CANTON, Ohio - Inside the NFL Pro Football Hall of Fame in Canton on Monday, fans were buzzing about the surprising firing of Browns head coach Rob Chudzinski.
"It's very upsetting. I like the Chud. I was getting ready to design Chud t-shirts. I waited too long," said Bill Logan from Rootstown.
Logan and his wife, Jill, are season ticket holders. While browsing NFL artifacts, Jill wore a Browns 1986 AFC Central Champions sweatshirt, along with a brown and orange scarf the team sent her this year.
The couple believed in Lerner, Holmgren and Haslam, but they're now starting to feel ripped off and deceived.
"It feels like a punch in the stomach. I mean, Chud only had one year," Jill Logan said.
Angela Paulini, another season ticket holder from Garfield Heights, lamented that it has been 15 years since the Browns started the rebuilding process.
"I want to see continuity. Unfortunately, with a new head coach again, I don't know if we're going to get that yet," Paulini said.
Robert Zellers, of North Randall, was 4-years-old the last time the Browns won a championship. He certainly expected a Super Bowl appearance by now, and feels frustrated by all of the losing and turnover.
"When you pay a billion dollars for a company, you're allowed to make changes and he (Haslam) decided to make changes," Zellers said.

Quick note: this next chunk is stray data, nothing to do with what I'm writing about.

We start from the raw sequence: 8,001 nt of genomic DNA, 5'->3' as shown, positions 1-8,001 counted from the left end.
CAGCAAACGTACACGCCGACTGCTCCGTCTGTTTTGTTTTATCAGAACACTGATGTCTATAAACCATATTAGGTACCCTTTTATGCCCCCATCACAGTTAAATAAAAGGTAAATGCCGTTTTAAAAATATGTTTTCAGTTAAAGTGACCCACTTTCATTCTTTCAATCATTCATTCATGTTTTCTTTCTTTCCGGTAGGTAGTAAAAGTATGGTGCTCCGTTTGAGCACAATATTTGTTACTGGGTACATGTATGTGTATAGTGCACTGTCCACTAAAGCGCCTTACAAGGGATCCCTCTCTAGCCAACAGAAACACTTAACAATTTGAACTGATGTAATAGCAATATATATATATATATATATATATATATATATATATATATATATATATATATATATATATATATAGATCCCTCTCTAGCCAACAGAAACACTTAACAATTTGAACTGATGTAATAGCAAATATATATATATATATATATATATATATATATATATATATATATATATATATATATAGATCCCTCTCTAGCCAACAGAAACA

Still, some like 15-year-old Nick Rennette, of Avon, believed a coaching change was the right move.
"He came in to put a winning team in. He didn't do that, so I'm not surprised. He didn't do his job that he needed to do," Rennette said.
Suggestions from fans on the next head coach ranged from New England Offensive Coordinator Josh McDaniels, Alabama Coach Nick Saban and former Ohio State Coach Jim Tressel.
Joe Cosentino, a Steelers fan who also visited the HOF on Monday, said the Browns should follow his team's model-- find a good, young coach and give him three to five years to move the team in the right direction.
"I don't think it's a laughing stock, but I would say they're (the Browns) a good pattern for how not to do it," Cosentino said.